It was at Fatello’s that he let her know.
Over a plate of chicken cacciatore, Steve informed Greta that he really liked her.
“I love you to pieces,” he smiled.
A forkful of meat, diced tomatoes and red bell peppers was about to enter his mouth.
Greta was melting into a warm state of mellow.
“That is just so nice of you to say,” she said, awash in the sweep of the moment.
Her eyes began misting up. She fought the urge to babble away with a stream of I’m-so-happy declarations.
“How’s your ravioli?” Steve asked as his smile grew ever wider.
It was a smile that almost seemed too radiant for a discussion of doughy food. Steve thought his query about his date’s dinner would make for a considerate and caring interjection.
He was precise and prepared on dates.
Greta eagerly acknowledged that her meal was fantastic.
“You know something, I’ve been meaning to tell you how much I like you for quite some time,” Steve assured.
Easing back into his chair, he straightened out the knot in his tie while awaiting a response.
“That means a lot to me,” Greta said.
She was deeply serious about the reply. The night was becoming truly magical. The restaurant was oh-so classy. Greta was in her best dress; classic black, fabulously feminine — with long sleeves that flowed into frilly lace at her wrists.
The background music was Dean Martin. As the swank strains of “Volare” wafted across tables, Steve continued with words of endearment.
“I do indeed love you to pieces; if I could, I would rest your heart in the most exquisite jewelry box on Earth — your heart is like a fine diamond … sparkling, and radiating warmth.”
Steve smiled, and even chuckled a bit.
It was something akin to an acknowledgment of corniness — but his eyes seared with a focused intensity.
With each flowery accolade, Greta sank deeper into emotional surrender.
Steve raised his glass of fine red wine in a toast.
“To my Greta … your heart would glow outside the confines of your exquisite body,” he said with the most earnest of gazes.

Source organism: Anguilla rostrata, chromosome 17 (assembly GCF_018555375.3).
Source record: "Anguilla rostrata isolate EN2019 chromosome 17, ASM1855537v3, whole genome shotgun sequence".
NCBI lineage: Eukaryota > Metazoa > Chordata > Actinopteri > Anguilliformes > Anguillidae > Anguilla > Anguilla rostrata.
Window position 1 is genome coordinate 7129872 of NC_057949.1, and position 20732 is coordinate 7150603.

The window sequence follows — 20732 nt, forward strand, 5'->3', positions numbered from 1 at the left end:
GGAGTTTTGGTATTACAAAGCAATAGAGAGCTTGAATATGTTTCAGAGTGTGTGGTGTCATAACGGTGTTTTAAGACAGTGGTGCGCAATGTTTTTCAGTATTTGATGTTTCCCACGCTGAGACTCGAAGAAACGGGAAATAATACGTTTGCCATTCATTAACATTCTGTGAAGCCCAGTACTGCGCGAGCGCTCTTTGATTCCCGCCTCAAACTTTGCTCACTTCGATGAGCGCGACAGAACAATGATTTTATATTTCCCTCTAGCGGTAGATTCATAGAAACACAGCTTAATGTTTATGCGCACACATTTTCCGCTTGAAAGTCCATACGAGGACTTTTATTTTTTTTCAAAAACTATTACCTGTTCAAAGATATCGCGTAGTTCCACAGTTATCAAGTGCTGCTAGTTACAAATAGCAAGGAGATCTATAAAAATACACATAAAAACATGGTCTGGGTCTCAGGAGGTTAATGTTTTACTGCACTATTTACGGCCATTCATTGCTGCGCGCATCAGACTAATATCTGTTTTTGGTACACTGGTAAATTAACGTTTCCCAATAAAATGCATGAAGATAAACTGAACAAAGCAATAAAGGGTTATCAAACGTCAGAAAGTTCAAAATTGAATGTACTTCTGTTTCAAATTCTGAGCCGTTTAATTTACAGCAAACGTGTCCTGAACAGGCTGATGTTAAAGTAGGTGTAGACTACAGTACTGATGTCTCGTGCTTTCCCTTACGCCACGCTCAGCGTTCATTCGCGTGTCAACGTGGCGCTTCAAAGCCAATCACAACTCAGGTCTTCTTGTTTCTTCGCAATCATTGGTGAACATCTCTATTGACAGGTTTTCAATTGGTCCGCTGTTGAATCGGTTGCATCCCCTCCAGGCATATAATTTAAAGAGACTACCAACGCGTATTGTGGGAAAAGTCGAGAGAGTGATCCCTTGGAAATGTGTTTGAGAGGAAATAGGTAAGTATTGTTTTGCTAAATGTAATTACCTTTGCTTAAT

“That’s really, really amazing … you have such a way with words,” said Greta. Steve’s poetic nature was intoxicating and pleasantly unsettling. His mention of her “exquisite body” was actually making her blush.
She loved his sharp, dark, thin eyebrows.
When he emphasized a point during conversation, the eyebrow on the right would shoot up like a diagonal exclamation point.
“I like your teeth — there, I said it, and I’m not sorry,” Steve gushed. “They’re so white and perfectly aligned. Dental offices should proudly show pictures of those type of teeth in the waiting room! Yes, display an image of them in the finest of frames.”
Greta burst into laughter. She laughed so hard that the wine she was drinking shot through her nose.
It all was flattering, and endearingly silly.
A small wave of embarrassment rolled in.
The lyrical verbiage continued.
“And those eyes, those eyes; they would float like blue starbursts around your face, if they could just pop out of your head,” Steve rattled on in locomotive fashion. “I hope I’m not going overboard.”
Greta thanked him for the thoughts, but didn’t verbalize her feelings that the accolades were getting to a peculiar point. A discomforting ambience was descending.
“ … And oh yes, your hands … your hands belong on display in an art museum,” Steve continued with ongoing hyperbole.
“Your hands are like fine porcelain; I’m not just saying that.”
It was the “not just saying that” assurance which eased Greta back into bliss; he really did mean all he said — don’t be cynical, she told herself.
He merely has a poet’s streak, she told herself.
“Oh, one other thing,” Steve added. “Those legs — your legs. Excuse me for being bold, but those are sleek little limbs that should be separated from your body and shown as a full-page ad in one of those oversized fashion magazines.”
Greta loved the attention, but harbored the growing impression her boyfriend was getting a little too personal.
“Like I said, forgive me, but I do just love you to pieces,” Steve repeated.
He made the pronouncement with a shrug of the shoulders that implied helplessness over Greta’s charms.
Steve’s gaze suddenly swung to the left, where a waitress was taking care of another table.
Steve smiled back at Greta, then subtly gave another look to the left.
The target of attention was attractive, with blonde hair that playfully drooped over one eye.
Steve took note of the svelte figure and what he thought was the cutest upturned nose.
His distracted disposition was not lost on Greta.
“Pardon me,” Steve said to the waitress after she took the order at her table. “I know you’re not serving us, but is there any way we can get a little water?”
The waitress paused with the pitcher of water she was carrying.